GRAND RAPIDS, Mich. (WOOD) — A multimillion-dollar donation by one of downtown Grand Rapids’ newest corporate residents is changing how doctors treat children at Helen DeVos Children’s Hospital.
When Jordan and Kenan Smith of Middleville became parents, they knew their first born, Merritt, was one of a kind.
“It was about 12 months where we kind of started to notice some things were a little different,” said Jordan Smith.
It wasn’t until their little girl had a seizure and stopped breathing while the family was out to eat that they start looking for answers.
“That’s when our journey started of testing and hospital stays and blood work and everything that you could possibly think of,” said Jordan Smith.
Around the same time, the Brusk family of Plainfield Township was welcoming their second child, a feisty little girl named Amelia.
“I did the obligatory dad check where you look to see if there’s 10 fingers and 10 toes because that’s what you’re told to do … They took Amelia away from Tricia, put her on a bed and did an assessment. (They) found that she had a high, soft, cleft palette, that her fingers and toes were fused, and her feet were fused,” said Joel Brusk.
Amelia was diagnosed with Apert Syndrome. It’s a genetic disorder and a condition that’s put her through 10 surgeries so far.
Joel Brusk and Jordan Smith both work for Acrisure. Newly settled into Studio Park in downtown Grand Rapids, the rapidly growing insurance brokerage firm was searching for a way to show their commitment to the community.
“It wasn’t just let’s move downtown, (it was) let’s impact downtown,” said Greg Williams, CEO of Acrisure.
In 2020, right before the pandemic grabbed all the headlines, Acrisure made a $15 million donation to their neighbors on Michigan Street at Helen DeVos Children’s Hospital.
“Having an opportunity like this was incredibly exciting for us to not just take a step forward, like a baby step forward, but really to take a quantum leap,” said Dr. Caleb Bupp, Division Chief Medical Genetics and Genomics at Helen DeVos Children’s Hospital.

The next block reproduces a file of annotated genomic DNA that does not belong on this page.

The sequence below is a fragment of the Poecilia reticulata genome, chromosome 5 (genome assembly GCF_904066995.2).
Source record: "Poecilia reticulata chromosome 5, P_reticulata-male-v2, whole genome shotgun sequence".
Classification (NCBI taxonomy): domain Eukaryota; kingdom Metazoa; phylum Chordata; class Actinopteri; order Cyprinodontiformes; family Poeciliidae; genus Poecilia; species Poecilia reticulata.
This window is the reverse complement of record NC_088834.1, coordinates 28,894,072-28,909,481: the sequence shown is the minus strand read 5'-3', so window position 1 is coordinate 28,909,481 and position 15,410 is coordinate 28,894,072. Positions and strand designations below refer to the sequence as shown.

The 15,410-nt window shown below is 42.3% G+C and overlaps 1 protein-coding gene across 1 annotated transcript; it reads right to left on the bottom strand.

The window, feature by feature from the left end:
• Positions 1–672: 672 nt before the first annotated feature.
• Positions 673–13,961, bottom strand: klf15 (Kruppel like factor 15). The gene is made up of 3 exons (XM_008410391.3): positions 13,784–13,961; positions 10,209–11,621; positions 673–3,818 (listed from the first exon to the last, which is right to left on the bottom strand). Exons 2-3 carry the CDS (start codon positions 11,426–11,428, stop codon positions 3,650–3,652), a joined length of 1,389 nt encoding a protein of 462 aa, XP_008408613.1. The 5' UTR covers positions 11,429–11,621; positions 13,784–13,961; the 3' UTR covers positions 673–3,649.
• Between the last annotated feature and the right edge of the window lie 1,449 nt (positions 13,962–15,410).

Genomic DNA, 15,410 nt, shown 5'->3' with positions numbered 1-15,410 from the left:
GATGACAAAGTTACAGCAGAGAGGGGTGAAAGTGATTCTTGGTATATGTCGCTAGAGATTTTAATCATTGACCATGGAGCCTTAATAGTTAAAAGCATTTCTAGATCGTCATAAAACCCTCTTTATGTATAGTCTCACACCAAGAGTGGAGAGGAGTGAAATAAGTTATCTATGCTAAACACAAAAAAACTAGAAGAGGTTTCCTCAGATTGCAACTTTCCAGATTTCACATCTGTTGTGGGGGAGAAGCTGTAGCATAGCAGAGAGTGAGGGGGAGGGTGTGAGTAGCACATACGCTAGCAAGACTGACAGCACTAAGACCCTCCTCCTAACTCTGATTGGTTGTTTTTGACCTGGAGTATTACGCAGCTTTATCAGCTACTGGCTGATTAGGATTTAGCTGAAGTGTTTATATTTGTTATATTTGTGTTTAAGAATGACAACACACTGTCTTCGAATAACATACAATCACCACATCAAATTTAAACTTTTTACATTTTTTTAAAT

Bupp says the genetic and genomic testing they are able to do now at the Acrisure Center for Innovation in Children’s Health has changed the healthcare game.
“We now have the opportunity to do this so much faster than we ever did before. It’s really a mindset shift from ‘maybe we can figure this out’ to ‘wow we have some powerful tools that will give us these answers so fast,’” said Bupp.
It means answers for families like the Brusks and Smiths. Amelia’s Apert Syndrome is a rare genetic syndrome. Merritt has a genetic deletion; some of her genetic information is missing. That took months to uncover.
“You lose sleep over that. It’s just the unknown of it. If you could even alleviate a couple of days of that for somebody, for a set of parents, it’s just incredible to even think about,” said Kenan Smith, Merritt’s father.
Finding an answer and a diagnosis can bring parents peace of mind. Pinpointing genetic anomalies allows doctors to provide more precise care.
“When you think about how we deliver healthcare, shouldn’t we be delivering our care faster and more precisely and that is exactly what this has let us do,” said Bupp.
In 2019 at the Acrisure holiday party, the company shared the news about the donation with their employees. Knowing how this gift would impact families like her own, Jordan Smith became emotional.
“We didn’t have to wait long to get confirmation that it was the right cause and the right decision, we had it literally within seconds of making the announcement,” said Williams.
“I remember Jordan called me right afterwards. I could tell she’d been crying. I’m like oh my goodness what’s going on? Tells me the whole story and I start tearing up,” recalled Kenan Smith.
Joel Brusk, who is an attorney with Acrisure, did not start working for the company until after the donation had been given.
“Part of the reason I wanted to work for Acrisure so bad was the fact that they did donate $15 million to Helen DeVos Children’s Hospital for the Children’s Center for Innovation,” said Brusk.
Dr. Bupp says the gift isn’t a one-time donation, rather just the beginning of unlocking more medical information in the years to come.
“Looking at what we’re doing now in medicine, but also where we’re going in the future because that’s where a philanthropic donation like this is really a catalyst for moving things forward,” said Bupp.